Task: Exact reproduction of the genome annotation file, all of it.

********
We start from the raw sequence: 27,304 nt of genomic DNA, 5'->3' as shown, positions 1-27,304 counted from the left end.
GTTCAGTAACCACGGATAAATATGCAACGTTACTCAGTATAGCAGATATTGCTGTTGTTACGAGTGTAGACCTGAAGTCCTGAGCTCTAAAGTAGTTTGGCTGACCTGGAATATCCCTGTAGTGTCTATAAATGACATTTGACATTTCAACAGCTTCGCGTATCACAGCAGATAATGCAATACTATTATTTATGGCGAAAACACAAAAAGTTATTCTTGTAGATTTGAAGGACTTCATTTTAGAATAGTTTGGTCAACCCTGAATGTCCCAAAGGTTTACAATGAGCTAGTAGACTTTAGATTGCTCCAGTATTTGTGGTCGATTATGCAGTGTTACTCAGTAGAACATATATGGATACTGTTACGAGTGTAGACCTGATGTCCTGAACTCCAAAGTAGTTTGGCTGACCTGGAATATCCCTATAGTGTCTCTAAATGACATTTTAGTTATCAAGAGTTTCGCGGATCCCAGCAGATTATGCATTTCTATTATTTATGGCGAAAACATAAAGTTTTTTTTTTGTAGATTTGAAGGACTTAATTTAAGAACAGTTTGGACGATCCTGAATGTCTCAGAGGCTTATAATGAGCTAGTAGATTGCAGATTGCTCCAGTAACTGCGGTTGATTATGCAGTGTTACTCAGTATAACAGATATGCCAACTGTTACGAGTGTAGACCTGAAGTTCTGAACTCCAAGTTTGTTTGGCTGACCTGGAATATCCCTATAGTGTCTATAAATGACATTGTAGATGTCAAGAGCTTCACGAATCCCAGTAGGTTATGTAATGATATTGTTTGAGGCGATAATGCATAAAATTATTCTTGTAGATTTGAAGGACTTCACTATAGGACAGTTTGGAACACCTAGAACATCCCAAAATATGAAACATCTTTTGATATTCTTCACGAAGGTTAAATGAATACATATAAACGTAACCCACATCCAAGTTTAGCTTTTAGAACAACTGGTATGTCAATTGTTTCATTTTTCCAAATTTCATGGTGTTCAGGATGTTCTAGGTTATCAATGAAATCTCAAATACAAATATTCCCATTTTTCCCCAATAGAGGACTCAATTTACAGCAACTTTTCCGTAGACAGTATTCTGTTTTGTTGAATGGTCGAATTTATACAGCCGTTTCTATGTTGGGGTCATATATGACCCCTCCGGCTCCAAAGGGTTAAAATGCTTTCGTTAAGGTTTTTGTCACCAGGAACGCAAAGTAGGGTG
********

We start from the raw sequence: 27,304 nt of genomic DNA, 5'->3' as shown, positions 1-27,304 counted from the left end.
GTTCAGTAACCACGGATAAATATGCAACGTTACTCAGTATAGCAGATATTGCTGTTGTTACGAGTGTAGACCTGAAGTCCTGAGCTCTAAAGTAGTTTGGCTGACCTGGAATATCCCTGTAGTGTCTATAAATGACATTTGACATTTCAACAGCTTCGCGTATCACAGCAGATAATGCAATACTATTATTTATGGCGAAAACACAAAAAGTTATTCTTGTAGATTTGAAGGACTTCATTTTAGAATAGTTTGGTCAACCCTGAATGTCCCAAAGGTTTACAATGAGCTAGTAGACTTTAGATTGCTCCAGTATTTGTGGTCGATTATGCAGTGTTACTCAGTAGAACATATATGGATACTGTTACGAGTGTAGACCTGATGTCCTGAACTCCAAAGTAGTTTGGCTGACCTGGAATATCCCTATAGTGTCTCTAAATGACATTTTAGTTATCAAGAGTTTCGCGGATCCCAGCAGATTATGCATTTCTATTATTTATGGCGAAAACATAAAGTTTTTTTTTTGTAGATTTGAAGGACTTAATTTAAGAACAGTTTGGACGATCCTGAATGTCTCAGAGGCTTATAATGAGCTAGTAGATTGCAGATTGCTCCAGTAACTGCGGTTGATTATGCAGTGTTACTCAGTATAACAGATATGCCAACTGTTACGAGTGTAGACCTGAAGTTCTGAACTCCAAGTTTGTTTGGCTGACCTGGAATATCCCTATAGTGTCTATAAATGACATTGTAGATGTCAAGAGCTTCACGAATCCCAGTAGGTTATGTAATGATATTGTTTGAGGCGATAATGCATAAAATTATTCTTGTAGATTTGAAGGACTTCACTATAGGACAGTTTGGAACACCTAGAACATCCCAAAATATGAAACATCTTTTGATATTCTTCACGAAGGTTAAATGAATACATATAAACGTAACCCACATCCAAGTTTAGCTTTTAGAACAACTGGTATGTCAATTGTTTCATTTTTCCAAATTTCATGGTGTTCAGGATGTTCTAGGTTATCAATGAAATCTCAAATACAAATATTCCCATTTTTCCCCAATAGAGGACTCAATTTACAGCAACTTTTCCGTAGACAGTATTCTGTTTTGTTGAATGGTCGAATTTATACAGCCGTTTCTATGTTGGGGTCATATATGACCCCTCCGGCTCCAAAGGGTTAAAATGCTTTCGTTAAGGTTTTTGTCACCAGGAACGCAAAGTAGGGTG